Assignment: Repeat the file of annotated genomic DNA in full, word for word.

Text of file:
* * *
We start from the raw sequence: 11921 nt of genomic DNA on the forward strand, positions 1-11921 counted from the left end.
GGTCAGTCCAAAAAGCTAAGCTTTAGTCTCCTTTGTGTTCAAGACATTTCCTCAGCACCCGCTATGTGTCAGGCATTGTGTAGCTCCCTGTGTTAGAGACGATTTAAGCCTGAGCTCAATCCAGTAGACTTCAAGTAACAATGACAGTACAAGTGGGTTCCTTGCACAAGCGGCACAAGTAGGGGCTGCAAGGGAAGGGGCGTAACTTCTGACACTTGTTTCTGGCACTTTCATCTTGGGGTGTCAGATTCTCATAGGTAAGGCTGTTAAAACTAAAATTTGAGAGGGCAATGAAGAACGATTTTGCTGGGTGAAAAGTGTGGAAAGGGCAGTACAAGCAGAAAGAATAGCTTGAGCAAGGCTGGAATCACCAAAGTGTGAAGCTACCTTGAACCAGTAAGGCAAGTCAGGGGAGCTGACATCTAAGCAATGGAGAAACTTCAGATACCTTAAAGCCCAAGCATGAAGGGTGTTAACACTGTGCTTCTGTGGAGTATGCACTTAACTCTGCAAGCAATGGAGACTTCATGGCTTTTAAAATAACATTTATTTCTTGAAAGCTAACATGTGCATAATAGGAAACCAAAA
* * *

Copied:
We start from the raw sequence: 11921 nt of genomic DNA on the forward strand, positions 1-11921 counted from the left end.
GGTCAGTCCAAAAAGCTAAGCTTTAGTCTCCTTTGTGTTCAAGACATTTCCTCAGCACCCGCTATGTGTCAGGCATTGTGTAGCTCCCTGTGTTAGAGACGATTTAAGCCTGAGCTCAATCCAGTAGACTTCAAGTAACAATGACAGTACAAGTGGGTTCCTTGCACAAGCGGCACAAGTAGGGGCTGCAAGGGAAGGGGCGTAACTTCTGACACTTGTTTCTGGCACTTTCATCTTGGGGTGTCAGATTCTCATAGGTAAGGCTGTTAAAACTAAAATTTGAGAGGGCAATGAAGAACGATTTTGCTGGGTGAAAAGTGTGGAAAGGGCAGTACAAGCAGAAAGAATAGCTTGAGCAAGGCTGGAATCACCAAAGTGTGAAGCTACCTTGAACCAGTAAGGCAAGTCAGGGGAGCTGACATCTAAGCAATGGAGAAACTTCAGATACCTTAAAGCCCAAGCATGAAGGGTGTTAACACTGTGCTTCTGTGGAGTATGCACTTAACTCTGCAAGCAATGGAGACTTCATGGCTTTTAAAATAACATTTATTTCTTGAAAGCTAACATGTGCATAATAGGAAACCAAAA